Assuming N equals the number of points on a line: ##EQU1##
The deviation from straightness is measured by D which is equal to the minimum of (D+,D-). If Mxy is a zero, then the deviation is equal to the minimum of (Mxx, Myy).
The distance of the centroids to a best fit line is determined in the direction perpendicular to the as yet unknown best fit line. A best fit solution can be found without knowing in advance the correct direction along which to measure the distances.
An illustrative arrangement of centroids "C" is shown in FIG. 4. A best line "BL" is shown passing through the centroids C. The distance from the centroids C to the best line "BL" is measured along the direction "P" perpendicular to the best line BL, even though this direction is not known in advance. As a result, the same best line is always derived, even if the camera has been rotated by the user. The equations set forth above produce the deviation D, which is the deviation of the given points from the best fit line.
Using these deviations, and assuming that the optical axis is centered in the image, a conventional distortion correction is repeatedly applied to the image using different values of the distortion coefficient. When one of the lines 18 achieves the minimum deviation D as a flnction of the distortion coefficient, this is assumed to be the correct distortion coefficient for application to a warping transformation. This process is implemented separately for each of the four lines 18 to get four separately computed values of the lens distortion coefficient.
If the assumption that the optical axis is centered in the image is incorrect, the four calculated values of the distortion coefficient will not agree. This provides an easy way to determine the location of the optical axis which is critical to correcting for lens distortion. If the calculated values for each of the lines 18 do not agree, a point close to the image center is selected as the new presumed optical axis and the calculations of the distortion coefficient are repeated to get four new values. The presumed optical axis is adjusted repeatedly until the values for the top and bottom lines 18a and 18d in the original shape agree, as do the left and right lines 18b and 18c.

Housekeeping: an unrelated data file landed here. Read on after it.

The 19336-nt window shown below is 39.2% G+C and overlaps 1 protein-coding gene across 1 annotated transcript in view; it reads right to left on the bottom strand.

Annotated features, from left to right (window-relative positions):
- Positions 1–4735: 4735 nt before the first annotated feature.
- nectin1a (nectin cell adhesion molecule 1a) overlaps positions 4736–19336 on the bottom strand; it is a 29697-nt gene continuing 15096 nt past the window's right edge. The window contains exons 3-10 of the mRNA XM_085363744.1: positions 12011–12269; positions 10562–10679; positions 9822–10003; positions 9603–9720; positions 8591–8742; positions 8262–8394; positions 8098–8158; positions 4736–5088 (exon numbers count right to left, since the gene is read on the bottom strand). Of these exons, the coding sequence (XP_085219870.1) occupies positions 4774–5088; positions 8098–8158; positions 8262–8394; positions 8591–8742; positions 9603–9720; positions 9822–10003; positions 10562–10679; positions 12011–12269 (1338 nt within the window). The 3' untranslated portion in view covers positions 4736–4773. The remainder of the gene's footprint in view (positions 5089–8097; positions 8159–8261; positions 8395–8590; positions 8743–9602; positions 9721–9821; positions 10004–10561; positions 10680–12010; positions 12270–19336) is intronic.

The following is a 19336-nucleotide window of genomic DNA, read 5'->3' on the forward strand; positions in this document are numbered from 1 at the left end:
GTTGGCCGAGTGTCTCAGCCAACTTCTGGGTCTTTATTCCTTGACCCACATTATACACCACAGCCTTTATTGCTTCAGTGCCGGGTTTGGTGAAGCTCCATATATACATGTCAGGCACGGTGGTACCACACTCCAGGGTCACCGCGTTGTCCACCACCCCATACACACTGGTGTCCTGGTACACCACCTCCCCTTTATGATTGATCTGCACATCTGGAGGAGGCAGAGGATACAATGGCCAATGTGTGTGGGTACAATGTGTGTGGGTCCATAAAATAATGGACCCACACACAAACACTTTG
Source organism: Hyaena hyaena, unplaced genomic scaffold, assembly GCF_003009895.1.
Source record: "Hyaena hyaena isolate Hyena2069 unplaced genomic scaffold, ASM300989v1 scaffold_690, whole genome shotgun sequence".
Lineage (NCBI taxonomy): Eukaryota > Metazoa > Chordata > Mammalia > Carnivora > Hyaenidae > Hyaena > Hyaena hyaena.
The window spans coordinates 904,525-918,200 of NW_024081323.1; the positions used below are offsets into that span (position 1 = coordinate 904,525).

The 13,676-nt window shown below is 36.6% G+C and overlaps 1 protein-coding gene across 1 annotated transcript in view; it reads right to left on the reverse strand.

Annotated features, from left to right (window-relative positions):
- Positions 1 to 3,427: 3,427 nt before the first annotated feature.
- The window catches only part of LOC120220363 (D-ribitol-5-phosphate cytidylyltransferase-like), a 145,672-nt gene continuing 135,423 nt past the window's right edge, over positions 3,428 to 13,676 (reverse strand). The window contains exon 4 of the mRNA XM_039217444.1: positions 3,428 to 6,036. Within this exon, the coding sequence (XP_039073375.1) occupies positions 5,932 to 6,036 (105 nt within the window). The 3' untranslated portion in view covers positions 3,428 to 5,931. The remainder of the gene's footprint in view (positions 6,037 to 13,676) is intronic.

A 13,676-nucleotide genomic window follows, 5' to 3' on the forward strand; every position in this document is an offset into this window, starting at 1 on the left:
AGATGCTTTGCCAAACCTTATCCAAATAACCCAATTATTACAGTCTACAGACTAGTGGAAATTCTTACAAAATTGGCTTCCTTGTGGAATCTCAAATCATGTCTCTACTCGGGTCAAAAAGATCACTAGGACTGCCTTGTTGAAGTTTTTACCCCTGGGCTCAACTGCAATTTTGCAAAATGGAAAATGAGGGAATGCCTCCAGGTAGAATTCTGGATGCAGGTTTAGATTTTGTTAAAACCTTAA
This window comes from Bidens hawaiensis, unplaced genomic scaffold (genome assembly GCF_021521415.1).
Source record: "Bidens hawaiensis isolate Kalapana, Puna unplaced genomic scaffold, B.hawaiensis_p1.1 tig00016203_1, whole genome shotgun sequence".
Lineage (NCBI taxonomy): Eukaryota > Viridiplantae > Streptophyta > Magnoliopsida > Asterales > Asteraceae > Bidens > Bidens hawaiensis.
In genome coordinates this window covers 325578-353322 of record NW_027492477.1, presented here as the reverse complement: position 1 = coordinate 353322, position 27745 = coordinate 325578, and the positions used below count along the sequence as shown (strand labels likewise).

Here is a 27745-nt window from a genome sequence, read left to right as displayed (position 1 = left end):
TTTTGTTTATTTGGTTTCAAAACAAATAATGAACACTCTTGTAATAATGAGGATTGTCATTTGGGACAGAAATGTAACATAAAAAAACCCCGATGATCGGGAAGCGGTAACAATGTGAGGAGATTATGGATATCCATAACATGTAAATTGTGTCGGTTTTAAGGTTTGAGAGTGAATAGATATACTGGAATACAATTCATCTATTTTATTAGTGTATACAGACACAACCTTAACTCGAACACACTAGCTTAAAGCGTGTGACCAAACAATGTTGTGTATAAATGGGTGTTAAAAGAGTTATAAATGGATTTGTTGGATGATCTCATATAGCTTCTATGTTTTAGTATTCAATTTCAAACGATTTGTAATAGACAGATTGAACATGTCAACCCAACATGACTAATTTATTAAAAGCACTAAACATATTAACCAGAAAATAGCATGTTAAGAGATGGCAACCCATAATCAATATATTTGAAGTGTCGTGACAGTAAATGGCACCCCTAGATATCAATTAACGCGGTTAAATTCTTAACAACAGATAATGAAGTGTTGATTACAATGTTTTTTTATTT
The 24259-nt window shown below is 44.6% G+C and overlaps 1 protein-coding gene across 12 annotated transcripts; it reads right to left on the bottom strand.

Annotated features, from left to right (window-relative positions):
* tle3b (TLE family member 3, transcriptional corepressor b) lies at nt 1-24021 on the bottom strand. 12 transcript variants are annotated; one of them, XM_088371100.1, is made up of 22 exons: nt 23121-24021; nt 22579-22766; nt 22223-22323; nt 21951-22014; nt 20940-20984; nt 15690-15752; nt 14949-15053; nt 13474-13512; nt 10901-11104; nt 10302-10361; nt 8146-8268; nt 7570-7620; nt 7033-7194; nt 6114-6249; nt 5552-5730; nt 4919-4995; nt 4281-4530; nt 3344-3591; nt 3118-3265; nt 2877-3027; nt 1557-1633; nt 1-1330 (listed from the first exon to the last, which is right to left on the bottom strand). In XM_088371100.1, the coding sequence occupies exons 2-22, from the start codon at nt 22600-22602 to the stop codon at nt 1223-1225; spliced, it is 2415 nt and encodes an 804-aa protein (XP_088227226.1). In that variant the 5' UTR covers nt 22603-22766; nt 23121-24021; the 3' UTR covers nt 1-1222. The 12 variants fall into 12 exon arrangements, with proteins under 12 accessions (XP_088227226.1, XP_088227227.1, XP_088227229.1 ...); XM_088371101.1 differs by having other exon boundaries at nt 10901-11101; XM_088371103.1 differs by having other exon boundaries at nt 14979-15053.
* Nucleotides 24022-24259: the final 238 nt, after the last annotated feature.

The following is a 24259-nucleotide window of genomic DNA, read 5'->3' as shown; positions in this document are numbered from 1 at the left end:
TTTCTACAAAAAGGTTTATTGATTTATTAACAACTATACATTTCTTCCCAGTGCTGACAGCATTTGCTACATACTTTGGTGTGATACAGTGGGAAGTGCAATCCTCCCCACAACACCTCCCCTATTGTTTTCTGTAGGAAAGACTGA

When moving the presumed optical axis, the search can be guided by the four values of the distortion coefficient. That is, the presumed optical axis can be moved towards the sides of the rectangle with lower values of the distortion coefficient. For example, if the left side 18b has a lower value than the right side 18c, and the top side 18a has a higher value than bottom side 18d, the presumed optical axis should be moved towards the left and bottom sides of the rectangle. In this way, it is possible to converge on the real optical axis in a defined way.
FIG. 5 shows an image with hypothetical distortion coefficients of 1.3, 1.0, 1.2, and 0.9 for the sides 18a-d. The left side 18b has a smaller value than the right side 18c, while the bottom side 18d has a smaller value than the top side 18a.